by Sue Slotterback

Monarch tagging began in 1940, in efforts to learn where monarch butterflies went during the winter. It took 36 years before the first tagged monarch was finally seen… in Mexico! Last February, I got a chance to travel to Mexico to see millions of monarch utilize these special overwintering sanctuaries in Mexico. The monarchs I saw were the very same monarchs that had passed through Stone Harbor just a few months prior. It took four to five generations for the monarchs I saw in February to migrate up into New Jersey and Canada. The generation we are seeing now is heading back to Mexico’s sanctuaries where their great-great grandparents spent last winter.

It was nothing short of miraculous for early researchers to spot a tagged monarch amongst the millions covering the trees and meadows. Today, tagging efforts have changed, and are focused on finding the specific routes monarchs take to get to Mexico. The Wetlands Institute (TWI) Monarch Ambassadors have joined that effort, tagging monarchs they find in the Stone Harbor area. Meanwhile, Cape May Monarch Monitoring Project taggers tag and wait in Cape May on the lookout for TWI’s tiny green tags. Both parties are hoping to learn if our monarchs depend on Cape May as a stopover before crossing the Delaware Bay en route to Mexico.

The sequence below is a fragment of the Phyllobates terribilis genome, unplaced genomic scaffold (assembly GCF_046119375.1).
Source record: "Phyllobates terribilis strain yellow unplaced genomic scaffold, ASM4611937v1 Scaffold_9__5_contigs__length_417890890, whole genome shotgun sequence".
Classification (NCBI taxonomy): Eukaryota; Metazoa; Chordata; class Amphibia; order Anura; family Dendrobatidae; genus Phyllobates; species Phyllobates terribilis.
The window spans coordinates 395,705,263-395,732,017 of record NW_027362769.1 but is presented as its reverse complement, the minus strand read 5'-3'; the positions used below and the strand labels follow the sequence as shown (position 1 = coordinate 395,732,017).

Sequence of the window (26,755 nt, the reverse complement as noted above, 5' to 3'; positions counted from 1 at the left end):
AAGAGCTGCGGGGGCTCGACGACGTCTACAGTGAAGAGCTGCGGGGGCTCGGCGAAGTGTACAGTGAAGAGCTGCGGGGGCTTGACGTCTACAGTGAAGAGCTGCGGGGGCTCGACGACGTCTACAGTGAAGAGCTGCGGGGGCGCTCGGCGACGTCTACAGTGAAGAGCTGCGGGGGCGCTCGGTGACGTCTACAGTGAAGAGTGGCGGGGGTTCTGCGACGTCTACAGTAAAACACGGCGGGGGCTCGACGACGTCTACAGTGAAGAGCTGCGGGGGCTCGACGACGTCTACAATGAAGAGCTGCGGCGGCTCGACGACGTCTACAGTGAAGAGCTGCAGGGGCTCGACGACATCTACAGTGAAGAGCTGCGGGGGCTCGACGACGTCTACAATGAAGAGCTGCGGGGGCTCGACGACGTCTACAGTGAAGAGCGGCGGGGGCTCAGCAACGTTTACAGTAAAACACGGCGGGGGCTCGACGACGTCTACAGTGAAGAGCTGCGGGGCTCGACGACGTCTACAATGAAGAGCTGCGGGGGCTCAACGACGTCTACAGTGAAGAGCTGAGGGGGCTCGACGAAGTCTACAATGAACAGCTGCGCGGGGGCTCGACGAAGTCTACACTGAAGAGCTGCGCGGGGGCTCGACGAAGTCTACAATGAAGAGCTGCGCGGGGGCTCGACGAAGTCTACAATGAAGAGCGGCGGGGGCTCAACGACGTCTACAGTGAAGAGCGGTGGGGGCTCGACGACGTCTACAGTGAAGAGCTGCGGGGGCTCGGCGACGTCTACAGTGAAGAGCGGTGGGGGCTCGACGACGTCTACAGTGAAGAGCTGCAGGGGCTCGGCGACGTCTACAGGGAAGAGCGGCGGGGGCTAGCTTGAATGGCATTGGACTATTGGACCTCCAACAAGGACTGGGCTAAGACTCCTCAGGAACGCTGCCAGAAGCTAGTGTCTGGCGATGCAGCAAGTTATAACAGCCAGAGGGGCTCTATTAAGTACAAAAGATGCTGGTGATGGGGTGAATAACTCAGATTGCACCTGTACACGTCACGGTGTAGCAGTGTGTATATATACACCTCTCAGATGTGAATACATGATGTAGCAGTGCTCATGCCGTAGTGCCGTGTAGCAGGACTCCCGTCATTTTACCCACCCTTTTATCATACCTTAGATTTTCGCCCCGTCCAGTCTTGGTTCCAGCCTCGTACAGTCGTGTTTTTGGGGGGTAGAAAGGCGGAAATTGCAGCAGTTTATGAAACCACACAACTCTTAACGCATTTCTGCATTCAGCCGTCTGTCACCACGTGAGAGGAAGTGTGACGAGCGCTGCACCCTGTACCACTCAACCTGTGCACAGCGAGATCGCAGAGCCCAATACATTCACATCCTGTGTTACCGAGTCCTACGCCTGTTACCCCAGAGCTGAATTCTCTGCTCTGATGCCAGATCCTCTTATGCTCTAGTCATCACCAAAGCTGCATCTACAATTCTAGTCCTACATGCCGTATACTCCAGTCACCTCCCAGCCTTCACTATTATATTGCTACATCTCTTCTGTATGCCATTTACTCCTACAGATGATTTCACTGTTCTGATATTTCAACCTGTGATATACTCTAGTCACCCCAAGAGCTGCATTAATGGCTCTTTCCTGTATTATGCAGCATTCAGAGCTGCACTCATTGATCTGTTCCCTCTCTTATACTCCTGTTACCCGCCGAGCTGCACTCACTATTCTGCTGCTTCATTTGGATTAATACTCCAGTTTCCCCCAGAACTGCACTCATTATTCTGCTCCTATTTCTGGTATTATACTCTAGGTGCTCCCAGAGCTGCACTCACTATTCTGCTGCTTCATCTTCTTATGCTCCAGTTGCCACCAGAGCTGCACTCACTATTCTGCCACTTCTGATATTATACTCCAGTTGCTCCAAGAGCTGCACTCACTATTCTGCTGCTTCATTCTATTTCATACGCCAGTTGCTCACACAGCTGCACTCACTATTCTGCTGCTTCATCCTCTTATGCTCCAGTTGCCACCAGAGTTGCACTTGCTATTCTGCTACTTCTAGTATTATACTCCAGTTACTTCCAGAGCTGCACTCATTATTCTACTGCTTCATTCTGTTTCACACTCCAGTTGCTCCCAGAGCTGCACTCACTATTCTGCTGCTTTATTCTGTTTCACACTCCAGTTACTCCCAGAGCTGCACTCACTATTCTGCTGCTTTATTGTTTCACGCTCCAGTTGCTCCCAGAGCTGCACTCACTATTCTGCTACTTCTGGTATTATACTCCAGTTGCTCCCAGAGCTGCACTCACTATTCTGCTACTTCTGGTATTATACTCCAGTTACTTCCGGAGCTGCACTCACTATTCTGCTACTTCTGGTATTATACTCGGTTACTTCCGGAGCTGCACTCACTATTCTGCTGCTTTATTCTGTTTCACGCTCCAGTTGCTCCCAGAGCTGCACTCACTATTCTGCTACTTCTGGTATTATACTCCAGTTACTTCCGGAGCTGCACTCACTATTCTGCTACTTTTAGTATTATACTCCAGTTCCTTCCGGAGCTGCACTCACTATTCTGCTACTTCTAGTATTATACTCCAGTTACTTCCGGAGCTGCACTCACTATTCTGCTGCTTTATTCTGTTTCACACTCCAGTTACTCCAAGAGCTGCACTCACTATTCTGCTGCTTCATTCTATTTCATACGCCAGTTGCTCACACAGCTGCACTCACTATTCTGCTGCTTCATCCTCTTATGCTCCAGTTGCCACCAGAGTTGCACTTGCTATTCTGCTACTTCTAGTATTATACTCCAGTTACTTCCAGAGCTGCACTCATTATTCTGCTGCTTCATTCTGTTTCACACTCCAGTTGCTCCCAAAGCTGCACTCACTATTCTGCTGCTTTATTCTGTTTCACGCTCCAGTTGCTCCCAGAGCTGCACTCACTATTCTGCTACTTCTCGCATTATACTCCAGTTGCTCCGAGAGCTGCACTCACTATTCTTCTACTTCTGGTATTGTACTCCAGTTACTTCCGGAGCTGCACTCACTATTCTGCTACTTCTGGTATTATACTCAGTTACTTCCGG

Recovering tagged monarchs is always exciting, as each one tells another part of the journey and makes incredible connections. On September 29 TWI’s Monarch Ambassador Jan Zimmerman found a tagged monarch in the gardens of Stone Harbor Point. It was tagged in Mount Holly on September 11 by Michele Horvath, a former TWI research intern from 1992. So, if you see a tagged monarch, be sure to record the number of the tag – it just might have an unexpected connection to you!

To report a tagged monarch, go to Monarch Watch: